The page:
One of the questions that was left over from AMD’s Computex reveal of the new Ryzen 3000 family was why a 16-core version of the dual-chiplet Matisse design was not announced. Today, AMD is announcing its first 16 core CPU into the Ryzen 9 family. AMD stated that they’re not interested in the back and forth with its competition about slowly moving the leading edge in consumer computing – they want to launch the best they have to offer as soon as possible, and the 16-core is part of that strategy.

The new Ryzen 9 3950X will top the stack of new Zen 2 based AMD consumer processors, and is built for the AM4 socket along with the range of X570 motherboards. It will have 16 cores with simultaneous multi-threading, enabling 32 threads, with a base frequency of 3.5 GHz and a turbo frequency of 4.7 GHz. All of this will be provided in a 105W TDP.

AMD 'Matisse' Ryzen 3000 Series CPUs
AnandTech Cores
DDR4 TDP Price
Ryzen 9 3950X 16C 32T 3.5 4.7 8 MB 64 MB 16+4+4 ? 105W $749
Ryzen 9 3900X 12C 24T 3.8 4.6 6 MB 64 MB 16+4+4 ? 105W $499
Ryzen 7 3800X 8C 16T 3.9 4.5 4 MB 32 MB 16+4+4 ? 105W $399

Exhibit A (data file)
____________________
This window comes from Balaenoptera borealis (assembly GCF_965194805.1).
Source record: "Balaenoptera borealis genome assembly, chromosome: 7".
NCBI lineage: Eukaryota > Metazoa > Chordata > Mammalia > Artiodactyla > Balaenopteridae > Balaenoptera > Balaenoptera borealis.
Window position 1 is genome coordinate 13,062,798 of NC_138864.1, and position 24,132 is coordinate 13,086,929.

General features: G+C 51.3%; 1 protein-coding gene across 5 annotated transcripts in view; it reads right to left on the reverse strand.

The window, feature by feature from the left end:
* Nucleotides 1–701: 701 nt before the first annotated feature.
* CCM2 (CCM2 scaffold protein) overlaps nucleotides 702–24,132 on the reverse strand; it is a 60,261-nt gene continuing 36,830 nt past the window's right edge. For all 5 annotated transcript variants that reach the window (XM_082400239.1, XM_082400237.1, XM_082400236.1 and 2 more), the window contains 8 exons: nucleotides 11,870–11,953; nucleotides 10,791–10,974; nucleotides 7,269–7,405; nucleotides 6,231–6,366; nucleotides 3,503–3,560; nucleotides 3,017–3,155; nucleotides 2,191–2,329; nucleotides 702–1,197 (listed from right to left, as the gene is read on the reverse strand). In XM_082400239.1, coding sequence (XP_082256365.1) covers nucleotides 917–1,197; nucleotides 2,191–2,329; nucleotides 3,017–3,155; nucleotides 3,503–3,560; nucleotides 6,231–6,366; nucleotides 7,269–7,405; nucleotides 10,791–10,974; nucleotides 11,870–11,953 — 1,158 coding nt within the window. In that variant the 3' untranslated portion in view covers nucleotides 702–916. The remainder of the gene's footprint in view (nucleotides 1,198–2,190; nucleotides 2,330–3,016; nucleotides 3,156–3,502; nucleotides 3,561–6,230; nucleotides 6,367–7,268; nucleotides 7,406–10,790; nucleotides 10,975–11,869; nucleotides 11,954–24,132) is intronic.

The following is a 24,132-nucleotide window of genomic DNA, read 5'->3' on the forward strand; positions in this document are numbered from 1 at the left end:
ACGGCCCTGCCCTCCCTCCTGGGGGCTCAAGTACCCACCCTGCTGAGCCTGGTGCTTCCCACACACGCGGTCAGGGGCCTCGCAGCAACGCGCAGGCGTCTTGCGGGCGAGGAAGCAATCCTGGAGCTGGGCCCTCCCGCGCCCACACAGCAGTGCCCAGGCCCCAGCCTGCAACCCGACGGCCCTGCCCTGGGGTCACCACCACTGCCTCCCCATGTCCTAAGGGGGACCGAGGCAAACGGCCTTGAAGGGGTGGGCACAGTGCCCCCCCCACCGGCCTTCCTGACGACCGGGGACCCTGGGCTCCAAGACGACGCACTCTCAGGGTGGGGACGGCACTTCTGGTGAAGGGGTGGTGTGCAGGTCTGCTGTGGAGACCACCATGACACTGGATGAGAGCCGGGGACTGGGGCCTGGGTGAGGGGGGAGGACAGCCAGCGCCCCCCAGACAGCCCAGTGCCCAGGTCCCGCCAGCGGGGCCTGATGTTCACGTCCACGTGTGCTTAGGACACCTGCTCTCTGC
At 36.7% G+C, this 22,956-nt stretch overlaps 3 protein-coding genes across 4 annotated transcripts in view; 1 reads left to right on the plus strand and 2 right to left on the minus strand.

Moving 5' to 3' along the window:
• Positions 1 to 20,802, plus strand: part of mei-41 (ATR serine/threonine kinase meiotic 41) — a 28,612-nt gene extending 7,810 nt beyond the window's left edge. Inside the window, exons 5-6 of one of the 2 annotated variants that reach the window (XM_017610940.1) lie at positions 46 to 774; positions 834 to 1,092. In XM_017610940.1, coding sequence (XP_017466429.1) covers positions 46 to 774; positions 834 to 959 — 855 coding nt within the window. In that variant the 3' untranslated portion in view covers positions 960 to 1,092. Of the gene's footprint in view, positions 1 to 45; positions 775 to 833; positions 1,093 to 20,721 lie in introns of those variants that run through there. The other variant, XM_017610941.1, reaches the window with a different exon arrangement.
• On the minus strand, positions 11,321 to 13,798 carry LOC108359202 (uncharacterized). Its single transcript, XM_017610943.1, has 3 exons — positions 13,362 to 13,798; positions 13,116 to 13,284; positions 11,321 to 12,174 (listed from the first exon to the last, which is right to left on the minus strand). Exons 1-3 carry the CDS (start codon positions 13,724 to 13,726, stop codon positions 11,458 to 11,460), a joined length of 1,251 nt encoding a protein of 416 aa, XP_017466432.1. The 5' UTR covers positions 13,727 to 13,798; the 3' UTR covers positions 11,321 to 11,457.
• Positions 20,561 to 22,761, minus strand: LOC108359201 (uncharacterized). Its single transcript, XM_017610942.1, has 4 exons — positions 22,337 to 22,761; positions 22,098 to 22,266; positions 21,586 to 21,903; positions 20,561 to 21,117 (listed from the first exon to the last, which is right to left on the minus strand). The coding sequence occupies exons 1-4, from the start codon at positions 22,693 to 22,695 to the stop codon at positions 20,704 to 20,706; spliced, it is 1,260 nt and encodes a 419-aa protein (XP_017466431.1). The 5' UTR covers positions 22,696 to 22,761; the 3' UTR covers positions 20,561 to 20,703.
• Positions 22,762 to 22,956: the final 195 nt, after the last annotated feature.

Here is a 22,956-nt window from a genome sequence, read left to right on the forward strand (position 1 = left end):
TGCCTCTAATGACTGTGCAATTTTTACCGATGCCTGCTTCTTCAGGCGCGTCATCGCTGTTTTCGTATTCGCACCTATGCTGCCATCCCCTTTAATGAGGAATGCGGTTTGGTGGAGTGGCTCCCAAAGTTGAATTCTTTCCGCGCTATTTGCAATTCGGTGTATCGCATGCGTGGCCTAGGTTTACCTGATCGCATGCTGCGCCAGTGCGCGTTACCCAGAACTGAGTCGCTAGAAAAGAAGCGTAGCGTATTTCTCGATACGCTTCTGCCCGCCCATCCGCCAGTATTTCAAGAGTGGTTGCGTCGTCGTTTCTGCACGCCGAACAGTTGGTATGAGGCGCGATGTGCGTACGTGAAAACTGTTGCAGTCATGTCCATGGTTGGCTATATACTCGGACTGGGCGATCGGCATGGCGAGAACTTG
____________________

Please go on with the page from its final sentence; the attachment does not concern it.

Ryzen 7 3700X 8C 16T 3.6 4.4 4 MB 32 MB 16+4+4 ? 65W $329
Ryzen 5 3600X 6C 12T 3.8 4.4 3 MB 32 MB 16+4+4 ? 95W $249
Ryzen 5 3600 6C 12T 3.6 4.2 3 MB 32 MB 16+4+4 ? 65W $199

AMD has said that the processor will be coming in September 2019, about two months after the initial Ryzen 3rd Gen processors, due to extra validation requirements. The chip uses two of the Zen 2 eight-core chiplets, paired with an IO die that provides 24 total PCIe 4.0 lanes. By using the AM4 socket, AMD recommends pairing the Ryzen 9 3950X with one of the new X570 motherboards launched at Computex.

With regards to performance, AMD is promoting it as a clear single-thread and multi-thread improvement over other 16-core products in the market, particularly those from Intel (namely the 7960X).

There are several questions surrounding this new product, such as reasons for the delay between the initial Ryzen 3000 launch to the 3950X launch, the power distribution of the chiplets based on the frequency and how the clocks will respond to the 105W TDP, how the core-to-core communications will work going across chiplets, and how gaming performance might be affected by the latency differences going to the IO die and then moving off to main memory. All these questions are expected to be answered in due course.

Pricing is set to be announced by AMD at its event at E3 today. We’ll be updating this news post when we know the intended pricing.